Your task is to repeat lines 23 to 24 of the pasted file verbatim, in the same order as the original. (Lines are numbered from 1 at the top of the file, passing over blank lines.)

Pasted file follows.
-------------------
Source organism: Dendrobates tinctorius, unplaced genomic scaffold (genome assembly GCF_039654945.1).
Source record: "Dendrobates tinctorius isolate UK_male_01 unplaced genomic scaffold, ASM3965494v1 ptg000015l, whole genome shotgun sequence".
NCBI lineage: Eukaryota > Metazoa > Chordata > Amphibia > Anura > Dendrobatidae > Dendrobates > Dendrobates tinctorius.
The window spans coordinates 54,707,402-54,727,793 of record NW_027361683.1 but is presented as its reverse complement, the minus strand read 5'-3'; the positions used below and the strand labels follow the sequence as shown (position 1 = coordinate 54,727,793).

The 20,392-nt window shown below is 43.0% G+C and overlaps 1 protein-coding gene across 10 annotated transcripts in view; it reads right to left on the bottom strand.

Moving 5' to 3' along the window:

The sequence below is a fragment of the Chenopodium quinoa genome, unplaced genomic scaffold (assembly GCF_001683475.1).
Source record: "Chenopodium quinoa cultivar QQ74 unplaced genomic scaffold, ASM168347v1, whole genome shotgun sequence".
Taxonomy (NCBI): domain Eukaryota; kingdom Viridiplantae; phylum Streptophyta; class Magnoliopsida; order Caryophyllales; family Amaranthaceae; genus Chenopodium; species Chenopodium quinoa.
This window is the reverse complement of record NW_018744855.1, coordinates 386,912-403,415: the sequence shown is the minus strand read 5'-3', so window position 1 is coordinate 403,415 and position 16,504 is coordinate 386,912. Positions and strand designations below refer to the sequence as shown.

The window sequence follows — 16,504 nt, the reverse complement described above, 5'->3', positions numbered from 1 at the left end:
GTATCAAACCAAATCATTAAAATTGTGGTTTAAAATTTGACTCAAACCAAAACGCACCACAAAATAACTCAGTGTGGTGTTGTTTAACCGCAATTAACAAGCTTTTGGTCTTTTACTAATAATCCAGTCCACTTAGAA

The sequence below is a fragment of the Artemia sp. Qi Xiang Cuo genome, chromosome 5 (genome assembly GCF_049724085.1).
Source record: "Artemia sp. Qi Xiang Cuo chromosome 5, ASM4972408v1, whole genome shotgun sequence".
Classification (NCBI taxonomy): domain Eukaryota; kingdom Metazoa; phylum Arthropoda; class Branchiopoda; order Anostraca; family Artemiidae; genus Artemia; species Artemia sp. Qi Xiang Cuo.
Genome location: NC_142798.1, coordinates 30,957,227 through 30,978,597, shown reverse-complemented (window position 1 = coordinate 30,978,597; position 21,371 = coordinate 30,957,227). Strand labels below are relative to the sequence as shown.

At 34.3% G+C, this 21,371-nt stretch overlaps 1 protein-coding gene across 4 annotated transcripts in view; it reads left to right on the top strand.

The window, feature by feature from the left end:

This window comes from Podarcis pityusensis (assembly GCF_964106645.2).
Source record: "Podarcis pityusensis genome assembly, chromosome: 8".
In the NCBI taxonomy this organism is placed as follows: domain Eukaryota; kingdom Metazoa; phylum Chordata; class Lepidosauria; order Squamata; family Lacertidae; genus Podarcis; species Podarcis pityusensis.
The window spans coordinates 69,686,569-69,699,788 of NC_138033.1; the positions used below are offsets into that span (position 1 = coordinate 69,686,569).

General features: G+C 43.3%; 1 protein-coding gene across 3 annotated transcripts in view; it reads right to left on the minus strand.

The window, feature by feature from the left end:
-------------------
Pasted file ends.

General features: G+C 43.3%; 1 protein-coding gene across 3 annotated transcripts in view; it reads right to left on the minus strand.

The window, feature by feature from the left end: